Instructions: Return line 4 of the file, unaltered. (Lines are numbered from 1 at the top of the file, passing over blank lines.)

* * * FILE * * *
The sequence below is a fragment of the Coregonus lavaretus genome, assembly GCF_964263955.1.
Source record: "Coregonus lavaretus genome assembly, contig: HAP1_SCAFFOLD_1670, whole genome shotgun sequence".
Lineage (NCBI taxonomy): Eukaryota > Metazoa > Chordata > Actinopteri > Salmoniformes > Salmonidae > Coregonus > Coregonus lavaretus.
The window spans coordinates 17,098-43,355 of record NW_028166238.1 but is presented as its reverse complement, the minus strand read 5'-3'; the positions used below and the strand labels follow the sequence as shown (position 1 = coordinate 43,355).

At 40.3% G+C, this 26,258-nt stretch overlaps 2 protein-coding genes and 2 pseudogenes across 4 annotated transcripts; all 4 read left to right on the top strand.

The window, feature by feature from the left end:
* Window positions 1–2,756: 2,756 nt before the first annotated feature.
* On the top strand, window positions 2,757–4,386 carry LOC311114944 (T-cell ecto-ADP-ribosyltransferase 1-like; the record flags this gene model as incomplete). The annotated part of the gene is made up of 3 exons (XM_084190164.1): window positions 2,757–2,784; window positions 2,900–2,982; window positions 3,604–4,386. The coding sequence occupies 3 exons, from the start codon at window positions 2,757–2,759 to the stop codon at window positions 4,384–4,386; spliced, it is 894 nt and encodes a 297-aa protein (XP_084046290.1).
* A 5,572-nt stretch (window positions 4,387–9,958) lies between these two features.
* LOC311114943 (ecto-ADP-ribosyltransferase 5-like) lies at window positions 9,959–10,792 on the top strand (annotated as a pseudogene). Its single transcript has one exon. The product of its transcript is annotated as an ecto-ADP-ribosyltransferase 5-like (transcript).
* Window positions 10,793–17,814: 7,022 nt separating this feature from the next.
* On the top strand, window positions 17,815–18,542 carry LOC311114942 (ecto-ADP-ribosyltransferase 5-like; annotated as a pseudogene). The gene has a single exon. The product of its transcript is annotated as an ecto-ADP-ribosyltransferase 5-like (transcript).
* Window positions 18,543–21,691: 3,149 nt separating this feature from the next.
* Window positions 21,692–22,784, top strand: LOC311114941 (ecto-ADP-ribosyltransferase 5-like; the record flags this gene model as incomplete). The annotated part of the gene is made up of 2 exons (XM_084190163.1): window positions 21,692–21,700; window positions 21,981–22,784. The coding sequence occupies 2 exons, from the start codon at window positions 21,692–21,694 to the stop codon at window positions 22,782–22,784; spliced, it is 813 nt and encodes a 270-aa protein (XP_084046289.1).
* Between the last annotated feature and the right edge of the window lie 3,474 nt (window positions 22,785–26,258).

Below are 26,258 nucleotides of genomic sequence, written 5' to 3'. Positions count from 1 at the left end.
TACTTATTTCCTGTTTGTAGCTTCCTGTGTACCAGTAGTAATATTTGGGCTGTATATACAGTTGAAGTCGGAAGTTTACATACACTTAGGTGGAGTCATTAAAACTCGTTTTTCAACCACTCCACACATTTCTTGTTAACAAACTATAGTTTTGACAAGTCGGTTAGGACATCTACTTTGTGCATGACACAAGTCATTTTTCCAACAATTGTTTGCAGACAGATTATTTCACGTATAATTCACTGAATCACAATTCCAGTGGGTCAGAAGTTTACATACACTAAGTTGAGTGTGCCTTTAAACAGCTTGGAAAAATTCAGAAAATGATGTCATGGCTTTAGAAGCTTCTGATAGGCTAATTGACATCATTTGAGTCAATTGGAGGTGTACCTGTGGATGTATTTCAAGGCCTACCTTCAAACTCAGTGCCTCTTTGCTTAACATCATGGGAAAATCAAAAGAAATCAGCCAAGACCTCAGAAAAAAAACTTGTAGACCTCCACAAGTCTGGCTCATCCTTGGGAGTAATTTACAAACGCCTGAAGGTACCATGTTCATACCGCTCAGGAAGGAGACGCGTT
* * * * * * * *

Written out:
The window spans coordinates 17,098-43,355 of record NW_028166238.1 but is presented as its reverse complement, the minus strand read 5'-3'; the positions used below and the strand labels follow the sequence as shown (position 1 = coordinate 43,355).